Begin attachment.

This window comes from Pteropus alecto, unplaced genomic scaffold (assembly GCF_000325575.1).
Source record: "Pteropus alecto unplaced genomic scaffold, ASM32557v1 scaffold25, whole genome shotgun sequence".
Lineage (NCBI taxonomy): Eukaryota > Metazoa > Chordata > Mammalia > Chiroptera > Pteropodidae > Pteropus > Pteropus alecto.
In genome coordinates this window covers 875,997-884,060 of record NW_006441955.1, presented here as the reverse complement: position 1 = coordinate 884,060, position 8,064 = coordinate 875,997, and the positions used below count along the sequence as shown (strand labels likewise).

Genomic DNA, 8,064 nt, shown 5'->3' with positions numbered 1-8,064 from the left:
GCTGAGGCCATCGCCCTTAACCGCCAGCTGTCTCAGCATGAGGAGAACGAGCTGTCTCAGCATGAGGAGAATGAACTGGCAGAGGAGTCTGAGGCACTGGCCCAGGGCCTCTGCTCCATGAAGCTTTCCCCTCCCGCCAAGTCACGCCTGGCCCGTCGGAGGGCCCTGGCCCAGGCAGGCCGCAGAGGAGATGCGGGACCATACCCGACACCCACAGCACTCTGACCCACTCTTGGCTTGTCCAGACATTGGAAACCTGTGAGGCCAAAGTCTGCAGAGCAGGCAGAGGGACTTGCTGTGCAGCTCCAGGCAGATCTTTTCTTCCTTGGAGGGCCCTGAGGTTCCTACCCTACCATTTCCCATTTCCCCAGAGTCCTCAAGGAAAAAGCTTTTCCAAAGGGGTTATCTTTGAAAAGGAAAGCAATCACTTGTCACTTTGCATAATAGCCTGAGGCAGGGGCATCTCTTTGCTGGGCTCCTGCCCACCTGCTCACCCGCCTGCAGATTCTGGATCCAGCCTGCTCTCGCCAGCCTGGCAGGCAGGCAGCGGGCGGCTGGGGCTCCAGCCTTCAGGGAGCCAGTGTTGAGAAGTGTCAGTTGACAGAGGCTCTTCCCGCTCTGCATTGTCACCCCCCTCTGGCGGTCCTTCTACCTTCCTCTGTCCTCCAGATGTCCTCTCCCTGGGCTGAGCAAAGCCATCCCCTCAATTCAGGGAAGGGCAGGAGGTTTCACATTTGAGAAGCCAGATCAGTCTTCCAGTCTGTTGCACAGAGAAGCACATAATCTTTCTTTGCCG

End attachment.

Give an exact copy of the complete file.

This window comes from Pteropus alecto, unplaced genomic scaffold (assembly GCF_000325575.1).
Source record: "Pteropus alecto unplaced genomic scaffold, ASM32557v1 scaffold25, whole genome shotgun sequence".
Lineage (NCBI taxonomy): Eukaryota > Metazoa > Chordata > Mammalia > Chiroptera > Pteropodidae > Pteropus > Pteropus alecto.
In genome coordinates this window covers 875,997-884,060 of record NW_006441955.1, presented here as the reverse complement: position 1 = coordinate 884,060, position 8,064 = coordinate 875,997, and the positions used below count along the sequence as shown (strand labels likewise).

Genomic DNA, 8,064 nt, shown 5'->3' with positions numbered 1-8,064 from the left:
GCTGAGGCCATCGCCCTTAACCGCCAGCTGTCTCAGCATGAGGAGAACGAGCTGTCTCAGCATGAGGAGAATGAACTGGCAGAGGAGTCTGAGGCACTGGCCCAGGGCCTCTGCTCCATGAAGCTTTCCCCTCCCGCCAAGTCACGCCTGGCCCGTCGGAGGGCCCTGGCCCAGGCAGGCCGCAGAGGAGATGCGGGACCATACCCGACACCCACAGCACTCTGACCCACTCTTGGCTTGTCCAGACATTGGAAACCTGTGAGGCCAAAGTCTGCAGAGCAGGCAGAGGGACTTGCTGTGCAGCTCCAGGCAGATCTTTTCTTCCTTGGAGGGCCCTGAGGTTCCTACCCTACCATTTCCCATTTCCCCAGAGTCCTCAAGGAAAAAGCTTTTCCAAAGGGGTTATCTTTGAAAAGGAAAGCAATCACTTGTCACTTTGCATAATAGCCTGAGGCAGGGGCATCTCTTTGCTGGGCTCCTGCCCACCTGCTCACCCGCCTGCAGATTCTGGATCCAGCCTGCTCTCGCCAGCCTGGCAGGCAGGCAGCGGGCGGCTGGGGCTCCAGCCTTCAGGGAGCCAGTGTTGAGAAGTGTCAGTTGACAGAGGCTCTTCCCGCTCTGCATTGTCACCCCCCTCTGGCGGTCCTTCTACCTTCCTCTGTCCTCCAGATGTCCTCTCCCTGGGCTGAGCAAAGCCATCCCCTCAATTCAGGGAAGGGCAGGAGGTTTCACATTTGAGAAGCCAGATCAGTCTTCCAGTCTGTTGCACAGAGAAGCACATAATCTTTCTTTGCCG